"But it's very disheartening to me as an investigator, with both those cases a couple of people called but the first thing they wanted to know was how much was the reward," Bond said.

"How about the reward being that deceased person's eyes and ears and voice, then speaking for them because that person can't speak for themselves?" Bond said.

Blair, 31, was killed as she ate breakfast at Charlie's Coney Island on Dec. 19. "There were at least five people in there, but no one saw anything. How can that be? Where is the decency for our fellow human beings?" he said.

A surveillance camera at the door could have caught the entire crime if it were working, Bond said.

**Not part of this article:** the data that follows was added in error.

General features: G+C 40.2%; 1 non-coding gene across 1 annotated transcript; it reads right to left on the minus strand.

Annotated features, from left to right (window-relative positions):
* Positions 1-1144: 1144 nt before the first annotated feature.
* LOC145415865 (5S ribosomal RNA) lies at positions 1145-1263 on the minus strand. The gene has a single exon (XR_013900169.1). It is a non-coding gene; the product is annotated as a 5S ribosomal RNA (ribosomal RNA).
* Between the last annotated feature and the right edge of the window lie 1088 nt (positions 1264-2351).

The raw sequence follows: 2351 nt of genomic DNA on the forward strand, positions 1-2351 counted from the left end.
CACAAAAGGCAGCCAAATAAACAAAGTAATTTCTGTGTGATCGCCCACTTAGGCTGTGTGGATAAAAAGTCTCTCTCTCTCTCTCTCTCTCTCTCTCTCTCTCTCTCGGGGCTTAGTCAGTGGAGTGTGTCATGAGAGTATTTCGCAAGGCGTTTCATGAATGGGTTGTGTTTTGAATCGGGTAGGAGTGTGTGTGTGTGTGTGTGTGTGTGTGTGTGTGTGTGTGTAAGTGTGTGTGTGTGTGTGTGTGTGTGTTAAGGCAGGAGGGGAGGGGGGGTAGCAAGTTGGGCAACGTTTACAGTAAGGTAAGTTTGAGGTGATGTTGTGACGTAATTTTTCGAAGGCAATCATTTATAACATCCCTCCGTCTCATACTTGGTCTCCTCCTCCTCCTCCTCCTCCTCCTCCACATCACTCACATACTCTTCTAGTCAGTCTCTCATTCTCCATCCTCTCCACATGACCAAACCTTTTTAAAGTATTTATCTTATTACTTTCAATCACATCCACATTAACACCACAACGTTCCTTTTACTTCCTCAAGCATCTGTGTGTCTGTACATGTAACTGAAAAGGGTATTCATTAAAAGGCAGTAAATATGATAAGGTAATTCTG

But a video recording of a savage attack doesn't always mean a quick arrest.

When Champion, 41, was killed outside his family's liquor store last year, the community was stunned. Many of the city's homicide victims are involved in criminal activity when they die, but Champion was a respected businessman who had just closed the store when a gunman shot him at close range.

"People of Gary should ask themselves why the communities around them don't have this level of criminal activity," Bond said. "Urban genocide will continue until those who are brave enough actually stand up and do the right thing," he said.

Robertson said criminals who commit one homicide with no repercussions are likely to do it again.

"If they've killed before, they will kill again. But now the blood is on the hands of the witnesses who walk away. That's how I look at it," he said.

Copyright 2016, Chicago Tribune






Editor, John C. DePrez Jr.; Executive Editor, Carol Rogers; Publishers: IBRC and IAR